New Hampshire teachers can hit the professional development jackpot this year—and get up close and personal with underwater robots, microcontrollers and more—when they attend the 4th annual STEM Educators Summit at the University of New Hampshire on Saturday, Jan. 26 from 8:30 a.m. to 4 p.m. The summit features a full day of 16 engaging, innovative and hands-on workshops that will provide teachers with practical approaches to STEM education.
"I am looking forward to this," says science teacher Scott Goelzer of Coe-Brown Northwood Academy, who not only attended STEM Summits in the past but is presenting in 2019. "It's always exciting to see teachers sharing and learning about new technologies."
Scott, along with his wife Joanne Goelzer will be leading a workshop called "Introduction to Arduino Microcontrollers," about maker education for grades 3-12 that uses small single circuit computers to teach students about electronics, programming and computer science. In this workshop, teachers will learn what microcontrollers are and what they can do. They will also wire some basic circuits using their laptop. No electronics experience is expected.
Another innovative workshop this year is "Personal Genomics in the Classroom," led by UNH Manchester professor Sarah Prescott. She will show how to teach the principles of genetics in a high school classroom using the results of several popular personal genomics consumer tests such as 23andme and Ancestry.com.
"An Introduction to the SeaPerch Program" will showcase the popular UNH underwater robotics program that empowers students in grades 5-12 to build an underwater remotely operated vehicle (ROV). The program utilizes low-cost, easily accessible materials and is supported by a marine engineering curriculum and plenty of local expertise.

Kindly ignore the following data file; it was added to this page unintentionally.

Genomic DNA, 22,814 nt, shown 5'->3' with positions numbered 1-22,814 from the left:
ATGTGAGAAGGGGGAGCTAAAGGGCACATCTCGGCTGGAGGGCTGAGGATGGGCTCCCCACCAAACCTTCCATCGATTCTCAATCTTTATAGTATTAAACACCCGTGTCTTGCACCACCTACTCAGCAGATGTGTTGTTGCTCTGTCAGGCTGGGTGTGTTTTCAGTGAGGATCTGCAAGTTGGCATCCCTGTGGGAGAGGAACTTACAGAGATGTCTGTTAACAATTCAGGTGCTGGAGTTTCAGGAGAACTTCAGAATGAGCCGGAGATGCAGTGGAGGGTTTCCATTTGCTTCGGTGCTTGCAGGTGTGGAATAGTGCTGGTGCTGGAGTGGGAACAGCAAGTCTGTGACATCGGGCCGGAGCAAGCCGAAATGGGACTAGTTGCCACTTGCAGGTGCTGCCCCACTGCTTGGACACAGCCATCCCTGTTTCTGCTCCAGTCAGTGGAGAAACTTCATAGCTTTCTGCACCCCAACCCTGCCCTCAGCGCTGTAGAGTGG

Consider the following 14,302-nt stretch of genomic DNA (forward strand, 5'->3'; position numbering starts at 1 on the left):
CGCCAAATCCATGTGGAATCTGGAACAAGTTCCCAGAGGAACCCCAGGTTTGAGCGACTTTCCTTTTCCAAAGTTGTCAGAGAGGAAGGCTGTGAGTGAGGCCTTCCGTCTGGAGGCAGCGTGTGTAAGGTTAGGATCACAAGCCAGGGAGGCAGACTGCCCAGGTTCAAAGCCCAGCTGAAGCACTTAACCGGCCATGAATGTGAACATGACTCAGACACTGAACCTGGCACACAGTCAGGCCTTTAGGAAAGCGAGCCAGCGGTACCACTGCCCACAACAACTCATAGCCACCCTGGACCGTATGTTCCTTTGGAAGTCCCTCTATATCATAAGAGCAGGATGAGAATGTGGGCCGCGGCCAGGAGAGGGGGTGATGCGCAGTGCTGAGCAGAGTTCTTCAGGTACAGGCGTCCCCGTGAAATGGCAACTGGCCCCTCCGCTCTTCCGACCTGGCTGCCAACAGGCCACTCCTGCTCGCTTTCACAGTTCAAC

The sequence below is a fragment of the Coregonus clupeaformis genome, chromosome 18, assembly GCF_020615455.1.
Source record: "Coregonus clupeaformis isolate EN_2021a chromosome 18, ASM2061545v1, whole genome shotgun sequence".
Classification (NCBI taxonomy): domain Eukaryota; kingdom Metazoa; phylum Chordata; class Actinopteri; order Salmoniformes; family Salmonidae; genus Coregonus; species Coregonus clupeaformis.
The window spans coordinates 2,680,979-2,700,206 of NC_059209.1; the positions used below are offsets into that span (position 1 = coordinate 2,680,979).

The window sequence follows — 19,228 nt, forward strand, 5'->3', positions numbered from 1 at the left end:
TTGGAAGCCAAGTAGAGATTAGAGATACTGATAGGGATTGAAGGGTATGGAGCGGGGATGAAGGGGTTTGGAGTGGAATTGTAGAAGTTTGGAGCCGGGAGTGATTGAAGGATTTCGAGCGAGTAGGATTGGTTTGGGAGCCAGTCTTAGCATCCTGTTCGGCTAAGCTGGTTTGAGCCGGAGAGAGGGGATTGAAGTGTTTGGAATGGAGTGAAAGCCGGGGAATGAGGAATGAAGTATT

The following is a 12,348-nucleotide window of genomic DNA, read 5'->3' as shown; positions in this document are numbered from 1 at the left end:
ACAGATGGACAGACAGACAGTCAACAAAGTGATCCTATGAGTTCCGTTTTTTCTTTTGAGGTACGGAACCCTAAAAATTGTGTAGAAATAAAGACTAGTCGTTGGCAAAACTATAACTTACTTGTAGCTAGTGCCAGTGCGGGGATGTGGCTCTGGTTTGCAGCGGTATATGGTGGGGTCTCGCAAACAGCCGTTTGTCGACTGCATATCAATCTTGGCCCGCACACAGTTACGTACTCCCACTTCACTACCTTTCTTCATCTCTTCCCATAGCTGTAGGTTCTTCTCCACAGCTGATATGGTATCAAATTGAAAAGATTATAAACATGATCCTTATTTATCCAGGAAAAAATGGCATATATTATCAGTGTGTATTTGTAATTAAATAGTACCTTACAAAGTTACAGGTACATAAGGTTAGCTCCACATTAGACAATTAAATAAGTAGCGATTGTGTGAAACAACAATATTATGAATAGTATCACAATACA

Continuing on the ocean theme, NH Sea Grant’s Assistant Director for Education and Extension educator Mark Wiley is leading "Coastal Field Trips from the Classroom?" He will demonstrate how teachers can excite their students about marine science happening right in New Hampshire without leaving the school grounds. "You don’t need to go to the ocean to learn about marine science," says Wiley. "The concepts of marine observation and data collection can be taught right in the classroom in a way that is relevant and fun for students."
This year’s keynote speaker is Marina Umaschi Bers, who is a professor and chair at the Eliot-Pearson Department of Child Study and Human Development at Tufts University, as well as an adjunct computer science professor. She will speak about her research on the design and study of innovative learning technologies to promote children’s positive development.
The STEM Educators Summit takes place Saturday, Jan. 26, 8:30 a.m.- 4 p.m. at the University of New Hampshire Durham campus. Registration is $30 for the day. Parking is free. Registration by Saturday, Jan. 19.
This year’s summit is co-hosted by the UNH STEM Teachers’ Collaborative and New Hampshire Early and Elementary Mathematics Collaborative (NHEEMC). The event is co-sponsored by the Joan and James Leitzel Center for Mathematics, Science, and Engineering Education at UNH, 100K in10, NHEEMC, and UNH Extension.